A response that is unlikely to be accepted

Tuesday 14th May 2013

An American patent attorney has discovered the dangers of unprofessional conduct. Not only is it a disservice to your client or your relationship with the Intellectual Property office, but, in America, submissions to the Patent Office become publically available. 

Dennis Crouch, on his informative blog at www.patentlyo.com, published a response, which was publicly available on the USPTO website but later removed, presumably because it lacked decorum and courtesy (MPEP 1.3). The response, which included the italicised comments of this article, is angry, unprofessional and offensive. Complaining about the examiner personally and attacking the Patent office does not help the arguments made or to create a more effective claim, nor does it uphold the professional code of conduct required from US Patent attorney, or a member of The New Zealand Institute of Patent Attorneys (NZIPA).

“…what would it take for a patent application to be approved? Do we have to write patent applications in crayon? Does a patent application have to come with some sort of pop-up book?”

Responding to examination reports is not always straightforward, nor are claims that effectively distinguish an invention from prior art always easy to draft. Often disagreement arises between the Examiner and attorney on the interpretation of a term, or claim, causing exasperation.  However, it is important that the Examiner and attorney acknowledge that each is trying to do their best in their role, and to maintain professionalism at all times.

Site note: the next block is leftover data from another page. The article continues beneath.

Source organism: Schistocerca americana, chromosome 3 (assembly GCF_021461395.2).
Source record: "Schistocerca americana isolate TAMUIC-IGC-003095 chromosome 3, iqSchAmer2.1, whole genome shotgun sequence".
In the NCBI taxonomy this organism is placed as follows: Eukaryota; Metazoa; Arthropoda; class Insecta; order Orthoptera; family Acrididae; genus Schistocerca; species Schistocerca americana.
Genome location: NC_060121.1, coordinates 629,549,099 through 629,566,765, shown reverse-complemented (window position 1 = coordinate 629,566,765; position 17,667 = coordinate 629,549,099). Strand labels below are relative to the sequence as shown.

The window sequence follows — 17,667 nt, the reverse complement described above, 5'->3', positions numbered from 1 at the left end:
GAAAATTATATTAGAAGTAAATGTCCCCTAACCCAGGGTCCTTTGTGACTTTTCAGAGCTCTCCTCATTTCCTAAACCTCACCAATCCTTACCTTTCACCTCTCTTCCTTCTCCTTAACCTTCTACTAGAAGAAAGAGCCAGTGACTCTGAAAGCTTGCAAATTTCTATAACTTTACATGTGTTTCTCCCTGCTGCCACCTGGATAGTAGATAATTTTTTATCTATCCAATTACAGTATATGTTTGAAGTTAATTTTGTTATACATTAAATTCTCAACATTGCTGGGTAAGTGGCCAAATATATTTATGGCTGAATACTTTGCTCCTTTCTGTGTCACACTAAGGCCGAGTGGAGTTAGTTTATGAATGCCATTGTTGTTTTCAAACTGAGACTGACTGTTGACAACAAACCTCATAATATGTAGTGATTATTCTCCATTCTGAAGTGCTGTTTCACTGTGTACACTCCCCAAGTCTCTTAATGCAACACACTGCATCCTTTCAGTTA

“If you can’t motivate yourself to take your job seriously, then you need to quit and let someone else take over what that [sic] actually wants to do the job right. “

The NZIPA Code of Conduct (available on www.nzipa.org.nz) includes requirements that patent attorneys provide confidentiality and candour with their clients, and courtesy and professional conduct to the profession. Breaches of the Code can be referred to the NZIPA Ethics Committee which may admonish reprimand, suspend or expel members for breaches.  Under section 102 of the Patents act either the Commissioner or the NZIPA may apply to the court to remove or suspend a patent attorney for dishonesty, professional misconduct, grave impropriety or infamous conduct. Similarly, in the United States any person, agent or attorney practicing patent law may, after notice and the opportunity for a hearing, be disciplined by the Director of the USPTO if they are shown to be “incompetent or disreputable, or guilty of gross misconduct…”.

“Clearly, the combination of references would render the final product to be inoperable for its intended use.”

The Ministry of Business, Innovation and Employment (MBIE) has signed a bilateral agreement with IP Australia to implement a trans-Tasman patent attorney regime (TTPA). This will, once implemented in legislation, create a trans-Tasman IP disciplinary Tribunal to oversee the profession. Sanctions for misconduct will include reprimand, suspension or cancellation of registration. The Australian administrative appeals tribunal (AAT) may review any decision which can then be appealed to Australian Federal Court on questions of law. This is likely to see a similar standard of professional duty for patent attorneys in both NZ and Australia.

“Have you even read the patent application? I’m curious.”

Patent jurisdictions around the world value and protect balanced and professional conduct of all parties involved in patent applications. A Patent attorney must remember that his/her duty is to his/her client and that nothing is gained by sending angry rhetoric to the Intellectual property office. It is especially important to remember this when the submitted documents form part of the public record.

 

 

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